From the opening ‘Lord Winter’, an abridged reading of ‘Luther’s Army', as read by the Australian actor Max Wearing (a theme further explored on the Occidental Martyr album) over ratchety electronics, Rose Clouds... creates an aura that is relaxed and invigorating. The warm acoustic strum of ‘God’s Golden Sperm’, with melodic and simple guitar picked melody is followed by ‘Omen Filled Season’ which is underpicked by melodica and vibraphone. Douglas’s voice is rich and relaxed as he recalls the brutality of life’s struggle. ‘Symbols of the Sun’ remains sublime with its subtle combination of ringing acoustic guitars, atmospheric keyboards, wind chimes and slow vibrating gongs. The remastering for once makes legible Rose McDowall’s understated backing vocals. Rose reappears on ’13 Years of Carrion’ her soft cooing backing the restrained strum, and resonating melody of the vibraphone and muted trumpet score. For whatever reason, I’ve always viewed these amongst Douglas P.’s more personal offerings. There’s recurring reference to “hunts for time” and on the more autobiographical ’13 Years of Carrion’ Douglas P. appears particularly at one with himself.

Even ‘The Accidental Protégé’ adopts the icy piano notes of earlier Death In June releases with a subtle lyrical nod to ‘The Giddy Edge of Light’ offering a continuation from ...Symbols Shatter? The title track inspired by Douglas P.’s visits to Iceland, bathing in the warm waters of the blue lagoon below the billowing clouds of factory emissions. The natural beauty of the landscape contrasted with the stark industrial factory lead to the provocative ambiguity of the title, Rose Clouds of Holocaust. The singles 'Cathedral of Tears' and 'Leopard Flowers' are welcome additions to the albums.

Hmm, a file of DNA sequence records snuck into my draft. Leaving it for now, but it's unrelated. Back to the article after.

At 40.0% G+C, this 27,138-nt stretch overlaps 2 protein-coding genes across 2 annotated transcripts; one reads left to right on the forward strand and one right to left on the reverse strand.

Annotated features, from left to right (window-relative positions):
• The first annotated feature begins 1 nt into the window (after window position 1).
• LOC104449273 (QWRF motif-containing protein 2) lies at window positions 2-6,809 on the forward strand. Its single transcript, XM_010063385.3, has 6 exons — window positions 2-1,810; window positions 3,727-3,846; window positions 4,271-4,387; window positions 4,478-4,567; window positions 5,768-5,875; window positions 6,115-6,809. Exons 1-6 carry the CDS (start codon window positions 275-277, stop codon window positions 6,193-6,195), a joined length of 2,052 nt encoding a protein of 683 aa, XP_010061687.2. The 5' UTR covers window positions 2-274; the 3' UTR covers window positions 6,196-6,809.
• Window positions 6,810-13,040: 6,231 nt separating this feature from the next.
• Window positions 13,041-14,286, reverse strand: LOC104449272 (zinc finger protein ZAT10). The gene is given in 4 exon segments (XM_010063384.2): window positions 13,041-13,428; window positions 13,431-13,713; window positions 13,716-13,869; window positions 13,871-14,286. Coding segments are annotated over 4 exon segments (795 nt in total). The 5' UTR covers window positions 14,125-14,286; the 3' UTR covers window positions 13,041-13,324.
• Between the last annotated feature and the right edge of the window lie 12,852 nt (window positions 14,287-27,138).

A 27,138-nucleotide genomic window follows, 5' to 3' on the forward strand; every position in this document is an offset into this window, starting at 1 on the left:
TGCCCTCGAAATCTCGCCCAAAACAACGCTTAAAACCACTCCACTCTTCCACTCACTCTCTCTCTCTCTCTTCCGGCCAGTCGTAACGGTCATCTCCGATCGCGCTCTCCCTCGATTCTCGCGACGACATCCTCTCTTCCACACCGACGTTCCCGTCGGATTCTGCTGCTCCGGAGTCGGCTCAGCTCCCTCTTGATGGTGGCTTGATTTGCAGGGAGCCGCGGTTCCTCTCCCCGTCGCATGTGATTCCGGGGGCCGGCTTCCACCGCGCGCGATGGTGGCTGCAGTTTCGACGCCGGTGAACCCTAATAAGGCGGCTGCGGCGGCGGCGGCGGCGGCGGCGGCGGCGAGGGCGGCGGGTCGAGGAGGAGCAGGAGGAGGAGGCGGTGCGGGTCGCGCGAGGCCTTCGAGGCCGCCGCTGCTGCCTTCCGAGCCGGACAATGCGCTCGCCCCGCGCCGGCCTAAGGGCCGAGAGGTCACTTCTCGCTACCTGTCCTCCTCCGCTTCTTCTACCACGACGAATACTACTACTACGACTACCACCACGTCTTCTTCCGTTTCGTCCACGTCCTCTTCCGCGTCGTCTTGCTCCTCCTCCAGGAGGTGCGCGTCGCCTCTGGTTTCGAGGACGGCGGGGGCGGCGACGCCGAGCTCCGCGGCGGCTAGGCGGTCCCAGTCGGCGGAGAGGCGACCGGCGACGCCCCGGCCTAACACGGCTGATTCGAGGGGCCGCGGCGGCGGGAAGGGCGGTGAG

The second disc features re-recorded, stripped-back acoustic versions in the “Totenpop” style adopted on Death In June last studio album The Rule of Thirds. Alternating between tracks from ...Symbols Shatter? and Rose Clouds of Holocaust the stark renditions with incidental percussion are interspersed with taped samples. Recorded shortly after the final Death In June tour in 2005 these are buoyant renditions with Douglas P. in fine voice, with the familiar acoustic strum and occasional use of varied percussion. And while they don’t evoke the same atmosphere as the Ken Thomas / Douglas P. production of the originals they possess a directness and purity of their own. ‘Rose Clouds of Holocaust’ is performed with a restrained assurity. ‘The Golden Wedding of Sorrow’, ‘Death Is The Martyr of Beauty’ and ‘Hollows of Devotion’ remain as beautiful as ever. ‘Leopard Flowers’ appears in what may be regarded as the definitive version. Shorn of the vibraphone ‘Symbols of the Sun’ and ’13 Years of Carrion’ take on an appealing acoustic veneer. ‘The Mourner’s Bench’ and 'Luther's Army' are softened by Douglas P.'s breezy "la-la" vocal accompaniments.

Symbols and Clouds offers a near flawless summation of the work of Death In June; it flows with a wholeness, a completeness that is unstoppable. Enclosed in its stone box packaging this is really nigh-on perfect. Symbols and Clouds is released in an edition of 1000 copies and despite its high-price tag it’s well worth every penny. For more information go to or